Toshiba rolls out slimmer form factor for SSDs

High-performance drives make MacBook Air clones a possibility

By , Computerworld |  Storage, flash drive, MacBook Air

Toshiba America Electronic Components on Monday announced a series of solid state drives with a new form factor that's 42% smaller than today's mini-SATA or mSATA SSD modules.

Toshiba's new Blade X-gale SSD series is 2.2 mm thick, but comes in models with 64GB, 128GB and 256GB of capacity. The mSATA version offers 30GB and 62GB capacities in a 4.75mm thick form factor. The new SSD is almost one-third of the thickness of a 2.5-in. hard disk drive.

Toshiba's new X-gale SSD modules with up to 256GB capacity

Toshiba also upped the performance of its SSD module from a maximum read/write speed of 180MB/sec. and 70MB/sec. in the mSATA drive to 220MB/sec. and 180MB/sec. in the Blade X-gale. The new SSDs use the SATA 3Gbit/sec. interface.

Toshiba's latest SSD offering is aimed at mobile devices such as tablet PCs, laptops, mini-mobile and netbook PCs.

"Delivering a product that enables superior user experience in a smaller footprint is the ultimate goal," said Scott Nelson, vice president of Toshiba's Memory Business Unit, in a statement.

The Blade X-gale uses multi-level cell (MLC) NAND flash chips, storing two bits per cell.

Toshiba said a new board design that minimizes warping allowed them to increase the capacity of the modules by mounting the flash chips on both sides.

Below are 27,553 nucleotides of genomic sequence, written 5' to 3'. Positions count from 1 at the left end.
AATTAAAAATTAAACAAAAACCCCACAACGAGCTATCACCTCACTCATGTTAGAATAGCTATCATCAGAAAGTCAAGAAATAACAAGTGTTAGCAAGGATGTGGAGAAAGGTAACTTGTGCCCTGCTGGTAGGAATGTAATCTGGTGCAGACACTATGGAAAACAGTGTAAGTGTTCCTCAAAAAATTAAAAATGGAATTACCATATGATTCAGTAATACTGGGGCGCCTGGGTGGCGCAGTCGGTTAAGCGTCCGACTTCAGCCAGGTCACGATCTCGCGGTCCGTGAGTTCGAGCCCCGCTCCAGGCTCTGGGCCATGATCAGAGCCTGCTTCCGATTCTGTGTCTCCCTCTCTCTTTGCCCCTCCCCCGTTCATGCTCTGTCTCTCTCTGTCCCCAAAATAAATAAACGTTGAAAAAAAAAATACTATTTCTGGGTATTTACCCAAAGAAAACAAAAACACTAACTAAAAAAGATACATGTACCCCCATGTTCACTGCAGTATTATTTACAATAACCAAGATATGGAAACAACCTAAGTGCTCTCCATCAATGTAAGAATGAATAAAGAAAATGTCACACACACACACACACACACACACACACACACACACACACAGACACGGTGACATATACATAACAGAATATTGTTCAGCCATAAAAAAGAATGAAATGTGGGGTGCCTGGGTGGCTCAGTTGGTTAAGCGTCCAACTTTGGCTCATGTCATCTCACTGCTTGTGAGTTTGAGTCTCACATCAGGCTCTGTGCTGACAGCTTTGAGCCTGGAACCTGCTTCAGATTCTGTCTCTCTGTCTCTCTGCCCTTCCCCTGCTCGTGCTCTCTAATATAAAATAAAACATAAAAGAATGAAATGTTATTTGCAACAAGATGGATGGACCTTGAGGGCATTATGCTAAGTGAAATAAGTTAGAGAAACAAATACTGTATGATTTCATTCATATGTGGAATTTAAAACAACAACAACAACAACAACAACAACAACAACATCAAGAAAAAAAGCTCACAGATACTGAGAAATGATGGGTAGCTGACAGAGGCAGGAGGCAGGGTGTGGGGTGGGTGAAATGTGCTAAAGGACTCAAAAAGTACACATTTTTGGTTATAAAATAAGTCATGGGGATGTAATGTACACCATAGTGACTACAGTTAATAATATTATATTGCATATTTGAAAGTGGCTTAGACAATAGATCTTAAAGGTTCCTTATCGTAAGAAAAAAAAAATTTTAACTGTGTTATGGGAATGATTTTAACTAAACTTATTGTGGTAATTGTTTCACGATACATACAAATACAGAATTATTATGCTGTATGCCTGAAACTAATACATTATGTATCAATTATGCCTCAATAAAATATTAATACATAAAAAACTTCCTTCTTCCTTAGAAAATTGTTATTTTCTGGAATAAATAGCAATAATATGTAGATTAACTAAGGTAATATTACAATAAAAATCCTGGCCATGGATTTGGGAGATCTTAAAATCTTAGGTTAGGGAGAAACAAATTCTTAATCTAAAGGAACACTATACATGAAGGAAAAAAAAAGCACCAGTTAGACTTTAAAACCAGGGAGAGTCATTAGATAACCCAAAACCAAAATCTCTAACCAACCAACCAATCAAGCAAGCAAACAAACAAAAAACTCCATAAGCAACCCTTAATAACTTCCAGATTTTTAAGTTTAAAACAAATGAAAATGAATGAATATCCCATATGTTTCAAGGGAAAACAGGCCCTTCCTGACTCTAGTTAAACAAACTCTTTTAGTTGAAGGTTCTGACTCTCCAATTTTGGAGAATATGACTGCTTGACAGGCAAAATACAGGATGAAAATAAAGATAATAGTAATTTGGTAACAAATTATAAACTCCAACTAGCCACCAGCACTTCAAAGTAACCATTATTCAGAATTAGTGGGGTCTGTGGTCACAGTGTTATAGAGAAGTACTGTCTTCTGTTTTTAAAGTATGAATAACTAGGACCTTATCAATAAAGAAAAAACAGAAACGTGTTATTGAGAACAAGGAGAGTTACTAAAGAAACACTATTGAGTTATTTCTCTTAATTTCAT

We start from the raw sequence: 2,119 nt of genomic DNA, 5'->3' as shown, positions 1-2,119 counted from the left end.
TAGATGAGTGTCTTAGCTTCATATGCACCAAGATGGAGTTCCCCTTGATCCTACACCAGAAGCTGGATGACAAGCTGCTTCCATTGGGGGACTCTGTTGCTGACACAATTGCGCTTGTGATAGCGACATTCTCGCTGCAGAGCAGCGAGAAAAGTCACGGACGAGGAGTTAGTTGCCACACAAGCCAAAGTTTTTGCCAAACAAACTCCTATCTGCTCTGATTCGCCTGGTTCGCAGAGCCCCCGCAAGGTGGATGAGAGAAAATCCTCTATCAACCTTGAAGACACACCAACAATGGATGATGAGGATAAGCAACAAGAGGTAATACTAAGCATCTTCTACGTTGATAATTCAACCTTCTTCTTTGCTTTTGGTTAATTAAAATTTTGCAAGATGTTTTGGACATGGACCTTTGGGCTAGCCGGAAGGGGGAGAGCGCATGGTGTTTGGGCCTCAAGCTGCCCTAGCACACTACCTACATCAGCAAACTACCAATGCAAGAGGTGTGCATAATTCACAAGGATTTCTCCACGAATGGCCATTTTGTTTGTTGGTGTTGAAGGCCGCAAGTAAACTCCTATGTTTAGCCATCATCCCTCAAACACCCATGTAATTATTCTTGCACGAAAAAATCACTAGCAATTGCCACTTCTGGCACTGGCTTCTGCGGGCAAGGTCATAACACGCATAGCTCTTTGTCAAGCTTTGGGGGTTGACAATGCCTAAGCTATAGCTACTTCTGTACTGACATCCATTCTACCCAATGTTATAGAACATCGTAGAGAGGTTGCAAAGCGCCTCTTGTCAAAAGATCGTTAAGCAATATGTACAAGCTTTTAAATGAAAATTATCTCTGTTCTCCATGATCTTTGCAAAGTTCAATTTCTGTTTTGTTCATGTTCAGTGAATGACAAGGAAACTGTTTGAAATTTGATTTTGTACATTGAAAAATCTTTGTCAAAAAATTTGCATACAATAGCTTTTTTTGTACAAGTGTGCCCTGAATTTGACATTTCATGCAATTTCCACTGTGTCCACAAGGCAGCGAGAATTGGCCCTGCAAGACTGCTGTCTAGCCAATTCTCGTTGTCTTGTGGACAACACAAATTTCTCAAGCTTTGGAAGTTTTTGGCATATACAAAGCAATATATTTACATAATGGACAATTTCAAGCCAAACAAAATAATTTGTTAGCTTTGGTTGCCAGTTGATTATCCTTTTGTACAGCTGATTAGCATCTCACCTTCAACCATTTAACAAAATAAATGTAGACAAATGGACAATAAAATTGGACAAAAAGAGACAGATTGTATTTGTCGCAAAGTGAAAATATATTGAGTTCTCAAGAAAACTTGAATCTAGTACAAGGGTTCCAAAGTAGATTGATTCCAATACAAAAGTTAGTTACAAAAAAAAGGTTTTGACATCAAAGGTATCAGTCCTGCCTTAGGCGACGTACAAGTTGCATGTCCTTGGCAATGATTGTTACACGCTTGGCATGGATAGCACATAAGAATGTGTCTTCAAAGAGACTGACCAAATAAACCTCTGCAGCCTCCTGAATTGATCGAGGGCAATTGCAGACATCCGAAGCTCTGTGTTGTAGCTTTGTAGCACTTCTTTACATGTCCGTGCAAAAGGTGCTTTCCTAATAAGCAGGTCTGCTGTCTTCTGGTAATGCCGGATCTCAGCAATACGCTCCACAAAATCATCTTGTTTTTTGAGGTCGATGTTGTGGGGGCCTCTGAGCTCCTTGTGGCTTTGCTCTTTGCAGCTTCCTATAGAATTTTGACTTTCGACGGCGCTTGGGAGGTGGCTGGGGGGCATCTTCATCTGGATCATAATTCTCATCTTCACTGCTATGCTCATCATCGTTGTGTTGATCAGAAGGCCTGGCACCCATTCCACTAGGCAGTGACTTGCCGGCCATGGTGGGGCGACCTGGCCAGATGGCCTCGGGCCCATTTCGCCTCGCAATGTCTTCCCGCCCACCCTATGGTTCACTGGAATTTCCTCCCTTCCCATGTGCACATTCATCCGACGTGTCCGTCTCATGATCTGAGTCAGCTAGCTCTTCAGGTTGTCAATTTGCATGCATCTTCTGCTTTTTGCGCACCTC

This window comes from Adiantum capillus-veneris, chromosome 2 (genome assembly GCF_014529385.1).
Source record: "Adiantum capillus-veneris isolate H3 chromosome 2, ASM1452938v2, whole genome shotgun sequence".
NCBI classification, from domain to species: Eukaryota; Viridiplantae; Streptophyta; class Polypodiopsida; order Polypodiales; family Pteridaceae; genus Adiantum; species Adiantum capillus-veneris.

"Until recently, storage designers looking for high capacity storage had accommodated the size of [hard disk drives] into their designs," Nelson said. "Toshiba's module-based SSDs break with this approach, giving hardware designers greater freedom and flexibility in enabling their product design."

Lucas Mearian covers storage, disaster recovery and business continuity, financial services infrastructure and health care IT for Computerworld. Follow Lucas on Twitter at @lucasmearian or subscribe to Lucas's RSS feed . His e-mail address is lmearian@computerworld.com .

Read more about storage in Computerworld's Storage Topic Center.


Originally published on Computerworld |  Click here to read the original story.
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